Whisenhunt said the lubricant is called “Orthovisc.” “It’s nothing more than a way to help the knee, to improve the knee,” Whisenhunt said. It’s a method you do periodically, to “help the knee settle.” Whisenhunt said it is effective.
– For everyone still wondering about the Cardinals offensive line, former lineman Ben Muth writes up a details appraisal of the unit — and is fairly complementary — right here for Football Outsiders.
– The Big Red Rage is tonight at 6 p.m. at Majerle’s at Chandler Fashion Mall. Adrian Wilson’s guest is cornerback Michael Adams.
– Cards HQ, normally televised on FSAZ Wednesday nights, will debut tonight at 6:30 because of last night’s Suns game. This week’s edition includes the decision to start Derek Anderson, a look at the Cardinals new “Hammer” formation and ‘Wired’ with Stephen Spach.
– Finally, remember my comments about Randy Moss (which I stand by, BTW)? I never said he wouldn’t make the Hall of Fame, but I insisted he wouldn’t be a first-ballot guy. Many disagreed. Well, Jason Whitlock crystallized my thoughts right at the top of this column.
Beanie limited and the D.A. decision
Running back Beanie Wells was limited in practice Wednesday after suffered some swelling on the right knee within which he had had his meniscus surgically repaired. We will know more tomorrow on whether it impacts Wells’ status for Sunday but Whisenhunt said “I don’t anticipate it being an issue.” His back, which he hurt against the Bucs, is not a problem.
Linebacker Clark Haggans (groin) also sat out. Haggans will be day-to-day again, but I wouldn’t be shocked if he has to miss another game.
– As for coach Ken Whisenhunt’s decision to start Derek Anderson, a lot has to do with playing on the road this week in Minnesota (and, looking forward, at Kansas City in a couple weeks). Whisenhunt said he hasn’t soured on Max Hall. And when he was asked about possibly making another in-game change, Whisenhunt didn’t rule it out.
“We’re going to go into each game doing what we think gives us the best chance to win,” Whisenhunt said. “I’m not going to have a quick hook, if that’s what you are asking me. I told the quarterbacks I don’t think you can play the game worrying about that. But we will definitely do what we think gives us the best chance to win.”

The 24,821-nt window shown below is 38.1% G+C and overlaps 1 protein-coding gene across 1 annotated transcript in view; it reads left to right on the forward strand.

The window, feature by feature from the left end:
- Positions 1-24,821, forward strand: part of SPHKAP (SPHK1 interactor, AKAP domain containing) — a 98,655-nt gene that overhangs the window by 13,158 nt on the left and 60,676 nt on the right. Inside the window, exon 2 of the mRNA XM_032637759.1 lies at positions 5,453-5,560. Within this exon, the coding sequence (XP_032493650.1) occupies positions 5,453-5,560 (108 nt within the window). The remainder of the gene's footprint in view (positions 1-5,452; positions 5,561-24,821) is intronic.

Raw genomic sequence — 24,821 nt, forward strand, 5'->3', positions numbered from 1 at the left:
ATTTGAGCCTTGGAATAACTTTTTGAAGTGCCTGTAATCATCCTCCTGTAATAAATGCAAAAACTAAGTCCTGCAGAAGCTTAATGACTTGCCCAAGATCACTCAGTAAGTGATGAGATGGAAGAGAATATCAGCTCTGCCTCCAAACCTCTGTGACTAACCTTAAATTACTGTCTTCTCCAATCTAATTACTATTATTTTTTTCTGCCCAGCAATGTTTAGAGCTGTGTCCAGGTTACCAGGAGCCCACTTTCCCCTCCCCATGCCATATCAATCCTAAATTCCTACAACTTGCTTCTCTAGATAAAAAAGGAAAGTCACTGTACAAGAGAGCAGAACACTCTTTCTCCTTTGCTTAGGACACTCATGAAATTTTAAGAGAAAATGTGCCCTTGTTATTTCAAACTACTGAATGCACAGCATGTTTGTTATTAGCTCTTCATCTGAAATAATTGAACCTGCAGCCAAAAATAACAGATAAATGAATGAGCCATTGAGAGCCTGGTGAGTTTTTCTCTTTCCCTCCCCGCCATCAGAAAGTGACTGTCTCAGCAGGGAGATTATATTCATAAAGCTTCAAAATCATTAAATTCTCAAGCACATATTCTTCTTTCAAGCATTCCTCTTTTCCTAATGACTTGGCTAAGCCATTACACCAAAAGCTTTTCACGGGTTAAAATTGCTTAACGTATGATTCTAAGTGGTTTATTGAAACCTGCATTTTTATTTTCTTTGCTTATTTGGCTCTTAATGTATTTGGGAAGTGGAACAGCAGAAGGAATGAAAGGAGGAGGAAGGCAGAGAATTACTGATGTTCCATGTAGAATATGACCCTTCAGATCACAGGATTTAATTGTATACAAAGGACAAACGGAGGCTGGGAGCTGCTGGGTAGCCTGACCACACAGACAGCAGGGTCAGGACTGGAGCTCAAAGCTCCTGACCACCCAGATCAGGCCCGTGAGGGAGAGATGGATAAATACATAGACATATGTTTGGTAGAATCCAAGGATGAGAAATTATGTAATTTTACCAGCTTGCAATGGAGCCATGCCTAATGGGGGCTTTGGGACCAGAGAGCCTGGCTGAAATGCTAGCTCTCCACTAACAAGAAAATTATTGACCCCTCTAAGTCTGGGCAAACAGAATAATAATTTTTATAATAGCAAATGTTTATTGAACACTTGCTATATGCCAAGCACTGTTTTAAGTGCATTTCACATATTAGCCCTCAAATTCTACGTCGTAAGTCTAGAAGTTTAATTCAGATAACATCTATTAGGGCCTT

– Also limited in practice were DL Alan Branch (back), WR Steve Breaston (knee), LB Will Davis (knee), WR Early Doucet (groin) and DE Kenny Iwebema (knee).
– The Cardinals’ players are holding an NFLPA meeting this after noon to vote on player reps and on decertification. Teams across the league are doing such voting — voting to decertify — in preparation of potential legal strategies in the event of a lockout.
Beanie Wells was talking about running lower.
“Sometimes at the end of my runs, I finish them a little high,” the running back said. “For the run’s sake and to protect myself’s sake. The lower you run, the more leverage you have and the more yards you get.”
Beanie Ball is a work in progress. Wells got his first start against the Buccaneers Sunday, and had a 14-yard carry in an electrifying first play of the game (pictured below). Greatness was expected. Then Wells could only gain 36 yards on the 15 attempts he had the rest of the game, limited not only because the Cards started playing catch-up but also because Wells hurt his back on his final attempt trying to leap cornerback Ronde Barber (and getting undercut in the process).
Last week, Wells said he didn’t think team’s stacking eight men in the box was a “big issue,” although he acknowledged this week “it is kind of tough.” After averaging 5.4 yards a carry in his first game of the season (Week 3 against the Raiders), Wells has averaged just 2.9 yards a carry in the four games since.
“I think every running back misses some runs,” coach Ken Whisenhunt said. “I think as Beanie gets more carries — he hasn’t had a tremendous amount of carries — he’ll be all right.”